What makes you stand out? The art of CV writing for data professionals
Career · 1 Sep 2022, 08:47 · 5 mins read ·
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CV writing is an art, and like any other art, there are fundamental skills that need to be mastered before you can flourish. Jennifer Oyelade, an international talent expert and Zindi recruiter, helps us uncover what needs to be captured when writing a CV, and how to format our CVs in a way that is eye-catching to the hiring managers.

“A CV is the only key that unlocks the door before you open it,” says Jennifer. “The CV should speak on your behalf and intrigue the hiring manager to want to meet you. It should tell the story of your professional journey, demonstrate your character, and provide all the insights a hiring manager needs to know about you.”

The art of CV writing starts with how you structure your information and how you write.

A CV should include the following:

Profile

This is a section that introduces you to the hiring manager. It includes your name and contact details, a summary of your professional journey, and an overview of your expertise and attributes. It should be concise and to the point.

“Do not use jargon or cliches to describe yourself, words that are not sustainable like ‘enthusiastic’ or ‘hardworking’,” says Jennifer.

Education

This section should contain your studies, with the most relevant qualifications listed first. You should only include certificates and qualifications that are relevant to the job you are applying for.

“Even if your 1st degree is not data- or development-related, what you did during and after your institutional education tells the story of your career direction,” advises Jennifer. “These are the things that stand out and show the Hiring Manager that you are invested in your professional development - certifications are great to validate your expertise.”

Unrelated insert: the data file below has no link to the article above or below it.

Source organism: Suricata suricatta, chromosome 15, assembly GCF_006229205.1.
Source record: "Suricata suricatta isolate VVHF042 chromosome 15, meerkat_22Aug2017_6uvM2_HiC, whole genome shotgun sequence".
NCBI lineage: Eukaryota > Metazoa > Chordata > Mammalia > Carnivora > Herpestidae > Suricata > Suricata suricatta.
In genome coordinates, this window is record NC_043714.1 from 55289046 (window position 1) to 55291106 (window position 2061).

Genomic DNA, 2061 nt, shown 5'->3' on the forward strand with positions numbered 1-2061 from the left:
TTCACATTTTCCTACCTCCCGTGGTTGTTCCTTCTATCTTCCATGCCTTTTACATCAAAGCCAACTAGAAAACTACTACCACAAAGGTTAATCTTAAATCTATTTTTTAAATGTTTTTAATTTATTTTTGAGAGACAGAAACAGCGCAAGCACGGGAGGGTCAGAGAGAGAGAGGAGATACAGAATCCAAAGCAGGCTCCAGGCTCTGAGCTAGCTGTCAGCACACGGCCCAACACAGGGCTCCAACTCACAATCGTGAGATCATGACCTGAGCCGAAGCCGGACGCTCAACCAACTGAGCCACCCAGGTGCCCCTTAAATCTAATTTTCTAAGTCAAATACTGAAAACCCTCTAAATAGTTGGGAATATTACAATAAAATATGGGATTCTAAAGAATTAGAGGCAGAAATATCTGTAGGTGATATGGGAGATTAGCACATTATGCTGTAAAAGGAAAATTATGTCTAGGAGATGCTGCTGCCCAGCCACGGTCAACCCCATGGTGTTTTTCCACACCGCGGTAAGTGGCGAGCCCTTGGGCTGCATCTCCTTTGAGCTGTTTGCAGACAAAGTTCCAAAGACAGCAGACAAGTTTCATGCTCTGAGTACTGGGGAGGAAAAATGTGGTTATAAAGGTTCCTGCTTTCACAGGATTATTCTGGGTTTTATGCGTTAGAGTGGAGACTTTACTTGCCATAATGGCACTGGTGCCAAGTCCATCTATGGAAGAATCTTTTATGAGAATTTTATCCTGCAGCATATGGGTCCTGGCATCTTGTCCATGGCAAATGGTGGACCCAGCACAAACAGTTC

Work experience

In this section, highlight your work experience from the most recent job back to where you started out. You should go back in time to tell the Hiring Manager the story of how you progressed in your career.

In her advice to young data professionals, Jennifer says that even if you do not have relevant experience, you should highlight volunteer work, academic clubs, and societies that you were part of. Especially in Africa, being part of a university data science club goes a long way to showing your passion and commitment to your chosen career.

In your professional journey, highlight professional certifications, projects you’ve worked on, facts and figures, and career achievements to date.

On why you should include the above information, Jennifer says, “Giving details about your professional journey clears any doubts about your competency and expertise”.

This does not guarantee job placement, but it generates interest to get you interviewed.

WHEAT Methodology

When writing about your responsibilities Jennifer advises that you use the WHEAT methodology as it differentiates you in the competitive talent market of the modern data professional.

The WHEAT methodology includes:

What do you do? What are your responsibilities?

How do you do it and why? (i.e. systems or tools used)

Eventualities - What are the successful or productive outcomes of the tasks or projects you are involved in